I wanted to let Justin Trudeau know that this was the reality. Talk about grass roots campaigning. It was better than someone knocking on your door asking for votes. I posted the letter on social media and it received a lot of attention from the comedy community despite a lack of response from the Prime Minister.

The Interrobang: How did the association come together?

Sandra Battaglini: After speaking with a few lawyers and my local Member of Parliament, it was recommended that we form an association so that we could lobby as a group instead of one person asking the government to make change. From there I reached out to a few likeminded comics and we met to discuss our options. After a couple of meetings we created the Canadian Association of Stand Up Comedians (CASC).

The Interrobang: What are the main goals of CASC?

Sandra Battaglini: The primary goal of The Association is to create and build upon opportunities for success for Canadian stand-up comedians. Our first initiative is elevating stand-up comedy to a recognized art form in Canada. This helps make our work eligible for government funding at all levels. We’ve created a petition that’s sponsored by my Member of Parliament to help achieve this. The petition went up on March 1 and gained some support quickly.

We know American comics might think this is crazy and laugh at us for it but it’s a first step in having our country recognize and respect this incredible legacy and art form.

The Interrobang: How has the association been received so far?

Sandra Battaglini: It’s been fantastic. Although some people think CASC is a union. It’s not. We’re a lobby group. Just like every other industry has lobbyists, we believe this is the only way to promote our interests. Even though I believe in workers having the right to unionize, creating a union for comics is difficult because the work is so precarious.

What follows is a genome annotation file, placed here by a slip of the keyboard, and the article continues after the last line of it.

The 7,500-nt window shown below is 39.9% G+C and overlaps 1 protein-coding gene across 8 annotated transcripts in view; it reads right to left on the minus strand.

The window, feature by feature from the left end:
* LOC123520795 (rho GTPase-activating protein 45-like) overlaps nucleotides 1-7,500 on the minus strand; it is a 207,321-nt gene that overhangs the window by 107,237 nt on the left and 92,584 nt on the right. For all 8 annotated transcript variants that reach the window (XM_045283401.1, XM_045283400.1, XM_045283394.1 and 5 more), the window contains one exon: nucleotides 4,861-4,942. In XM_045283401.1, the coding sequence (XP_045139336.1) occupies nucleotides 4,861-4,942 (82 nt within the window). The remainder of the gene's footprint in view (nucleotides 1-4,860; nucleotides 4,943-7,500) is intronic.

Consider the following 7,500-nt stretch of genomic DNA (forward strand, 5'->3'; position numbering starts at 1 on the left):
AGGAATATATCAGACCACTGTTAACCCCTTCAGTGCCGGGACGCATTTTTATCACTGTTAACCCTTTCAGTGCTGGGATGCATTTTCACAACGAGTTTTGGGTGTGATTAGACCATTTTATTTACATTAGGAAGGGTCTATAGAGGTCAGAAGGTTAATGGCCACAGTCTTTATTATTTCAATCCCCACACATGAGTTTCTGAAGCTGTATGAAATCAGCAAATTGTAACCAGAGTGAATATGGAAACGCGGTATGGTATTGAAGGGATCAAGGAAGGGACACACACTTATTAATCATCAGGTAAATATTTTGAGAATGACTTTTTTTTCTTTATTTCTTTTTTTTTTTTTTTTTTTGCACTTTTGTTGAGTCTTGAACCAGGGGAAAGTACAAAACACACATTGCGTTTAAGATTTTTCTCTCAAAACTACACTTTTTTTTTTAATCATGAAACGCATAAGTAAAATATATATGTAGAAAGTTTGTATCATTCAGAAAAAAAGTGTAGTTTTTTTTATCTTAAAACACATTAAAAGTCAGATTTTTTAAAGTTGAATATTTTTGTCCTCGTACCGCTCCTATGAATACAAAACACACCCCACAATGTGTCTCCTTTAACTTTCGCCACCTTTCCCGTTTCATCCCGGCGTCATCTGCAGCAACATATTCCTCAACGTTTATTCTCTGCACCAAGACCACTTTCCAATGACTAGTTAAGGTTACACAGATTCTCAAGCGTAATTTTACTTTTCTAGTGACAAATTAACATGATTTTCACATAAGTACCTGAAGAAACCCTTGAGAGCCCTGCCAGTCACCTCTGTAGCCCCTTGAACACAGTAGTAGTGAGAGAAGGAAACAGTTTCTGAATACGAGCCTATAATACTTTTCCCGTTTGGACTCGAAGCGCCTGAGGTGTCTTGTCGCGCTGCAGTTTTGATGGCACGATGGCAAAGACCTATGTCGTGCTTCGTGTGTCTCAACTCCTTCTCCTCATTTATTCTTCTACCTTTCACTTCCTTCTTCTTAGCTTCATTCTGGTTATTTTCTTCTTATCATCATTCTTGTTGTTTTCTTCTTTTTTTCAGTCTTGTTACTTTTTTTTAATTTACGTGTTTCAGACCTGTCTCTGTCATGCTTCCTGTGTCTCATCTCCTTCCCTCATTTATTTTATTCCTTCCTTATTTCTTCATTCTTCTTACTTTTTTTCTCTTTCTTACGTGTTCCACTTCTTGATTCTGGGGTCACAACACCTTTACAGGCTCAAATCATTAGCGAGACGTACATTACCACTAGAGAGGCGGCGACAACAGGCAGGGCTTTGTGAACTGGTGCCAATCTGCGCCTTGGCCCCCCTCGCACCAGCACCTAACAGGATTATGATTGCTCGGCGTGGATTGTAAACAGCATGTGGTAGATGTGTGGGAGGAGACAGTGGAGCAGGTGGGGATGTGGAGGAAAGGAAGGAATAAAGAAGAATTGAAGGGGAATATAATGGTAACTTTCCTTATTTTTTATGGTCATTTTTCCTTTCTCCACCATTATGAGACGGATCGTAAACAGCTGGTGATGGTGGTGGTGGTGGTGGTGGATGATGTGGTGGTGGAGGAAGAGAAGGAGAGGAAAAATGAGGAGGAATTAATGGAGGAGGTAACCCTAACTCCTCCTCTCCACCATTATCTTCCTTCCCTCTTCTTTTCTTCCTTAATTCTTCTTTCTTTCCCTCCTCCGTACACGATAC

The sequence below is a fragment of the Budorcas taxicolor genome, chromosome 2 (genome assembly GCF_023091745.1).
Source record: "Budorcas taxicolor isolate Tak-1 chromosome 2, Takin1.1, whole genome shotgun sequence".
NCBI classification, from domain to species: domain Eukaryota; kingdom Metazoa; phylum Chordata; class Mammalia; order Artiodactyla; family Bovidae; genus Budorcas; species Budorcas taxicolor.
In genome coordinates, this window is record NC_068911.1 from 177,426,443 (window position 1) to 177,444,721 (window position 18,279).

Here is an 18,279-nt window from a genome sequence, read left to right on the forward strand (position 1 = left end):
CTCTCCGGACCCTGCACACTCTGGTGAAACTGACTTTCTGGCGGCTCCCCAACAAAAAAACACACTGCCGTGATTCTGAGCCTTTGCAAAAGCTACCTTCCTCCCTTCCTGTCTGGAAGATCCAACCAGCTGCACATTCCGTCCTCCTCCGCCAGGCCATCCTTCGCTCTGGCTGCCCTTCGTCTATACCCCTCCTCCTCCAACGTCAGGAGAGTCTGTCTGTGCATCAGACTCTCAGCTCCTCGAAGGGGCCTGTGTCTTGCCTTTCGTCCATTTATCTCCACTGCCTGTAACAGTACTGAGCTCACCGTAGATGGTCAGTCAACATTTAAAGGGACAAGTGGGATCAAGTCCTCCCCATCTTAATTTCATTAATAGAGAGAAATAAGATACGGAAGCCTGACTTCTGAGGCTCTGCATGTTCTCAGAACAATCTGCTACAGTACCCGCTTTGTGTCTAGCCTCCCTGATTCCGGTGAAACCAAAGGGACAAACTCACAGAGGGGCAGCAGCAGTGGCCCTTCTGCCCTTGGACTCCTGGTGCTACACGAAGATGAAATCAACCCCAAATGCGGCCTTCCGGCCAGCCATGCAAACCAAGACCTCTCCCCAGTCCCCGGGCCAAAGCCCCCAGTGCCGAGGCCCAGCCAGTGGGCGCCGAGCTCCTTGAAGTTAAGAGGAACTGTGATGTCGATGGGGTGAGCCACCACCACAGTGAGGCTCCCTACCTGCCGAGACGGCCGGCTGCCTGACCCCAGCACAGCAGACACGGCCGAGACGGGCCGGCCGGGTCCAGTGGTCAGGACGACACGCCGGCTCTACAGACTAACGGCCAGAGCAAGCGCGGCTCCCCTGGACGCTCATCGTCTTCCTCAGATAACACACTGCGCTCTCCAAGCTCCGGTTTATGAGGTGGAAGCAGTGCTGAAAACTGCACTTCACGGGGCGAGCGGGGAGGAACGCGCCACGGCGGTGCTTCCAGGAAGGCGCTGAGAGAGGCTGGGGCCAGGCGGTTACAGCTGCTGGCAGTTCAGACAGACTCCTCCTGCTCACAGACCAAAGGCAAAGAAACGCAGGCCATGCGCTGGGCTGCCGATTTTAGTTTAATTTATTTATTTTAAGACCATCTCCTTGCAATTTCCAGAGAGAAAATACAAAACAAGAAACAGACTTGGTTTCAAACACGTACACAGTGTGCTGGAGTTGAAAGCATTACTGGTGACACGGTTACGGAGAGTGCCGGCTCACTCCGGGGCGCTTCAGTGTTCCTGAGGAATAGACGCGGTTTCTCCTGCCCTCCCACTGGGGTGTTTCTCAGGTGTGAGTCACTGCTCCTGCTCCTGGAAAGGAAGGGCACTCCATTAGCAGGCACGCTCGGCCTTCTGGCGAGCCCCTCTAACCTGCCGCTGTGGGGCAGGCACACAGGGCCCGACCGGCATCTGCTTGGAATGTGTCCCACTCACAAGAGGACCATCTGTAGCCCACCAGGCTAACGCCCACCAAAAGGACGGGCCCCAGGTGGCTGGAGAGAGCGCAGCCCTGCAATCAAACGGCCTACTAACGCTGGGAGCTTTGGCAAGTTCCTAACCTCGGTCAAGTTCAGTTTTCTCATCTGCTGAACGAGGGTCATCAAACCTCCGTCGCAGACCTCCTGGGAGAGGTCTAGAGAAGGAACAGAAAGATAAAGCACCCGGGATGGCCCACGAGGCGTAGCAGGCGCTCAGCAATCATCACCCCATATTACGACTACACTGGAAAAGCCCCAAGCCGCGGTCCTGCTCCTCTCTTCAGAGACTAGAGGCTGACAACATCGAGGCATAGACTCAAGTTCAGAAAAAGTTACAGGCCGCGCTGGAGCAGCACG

The Interrobang: What’s been the most surprising part of this journey so far?

Battaglini: Comics debating whether stand up is art. I’ve had some interesting debates. Here’s what I think, you can agree or disagree whether it’s art but the reality is that we need some kind of support. Our musicians have access to a lot of funding and it’s what’s made our music industry so amazing.

The Interrobang: What do you hope to achieve in the long term with CASC?

Sandra Battaglini: Peace and respect for my tribe here. Here’s a bit of history or irony: The Canada Arts Council was founded in 1957 on the recommendation of the Royal Commission on National Development of the Arts, Letters and Sciences known as the Massey Commission after its Chair Vincent Massey. The Massey Report described a bleak cultural landscape. Despite abundant talent and a hunger among Canadians for their own creative and intellectual products, “No novelist, poet, short story writer, historian, biographer, or other writer of non-technical books can make an even modestly comfortable living by selling his work in Canada. No composer of music can live at all on what Canada pays him for his compositions. Apart from radio drama, no playwright, and only a few actors and producers can live by working in theatre in Canada.” Gifted Canadians “must be content with a precarious and unrewarding life in Canada, or go abroad where their talents are in demand.”  Sixty-one years later, Canadian comedians face the same bleak reality. Hopefully our petition is the first step in changing that.

Our showcase with Comedy Records featuring Sandra Battaglini and others happens April 2 at New York Comedy Club. Tickets can be purchased for $10 with the promo code NAFTA at

Sandra Battaglini’s album is available now through Comedy Records.

More info on the Canadian Association of Stand Up Comedians, including a link to the petition can be found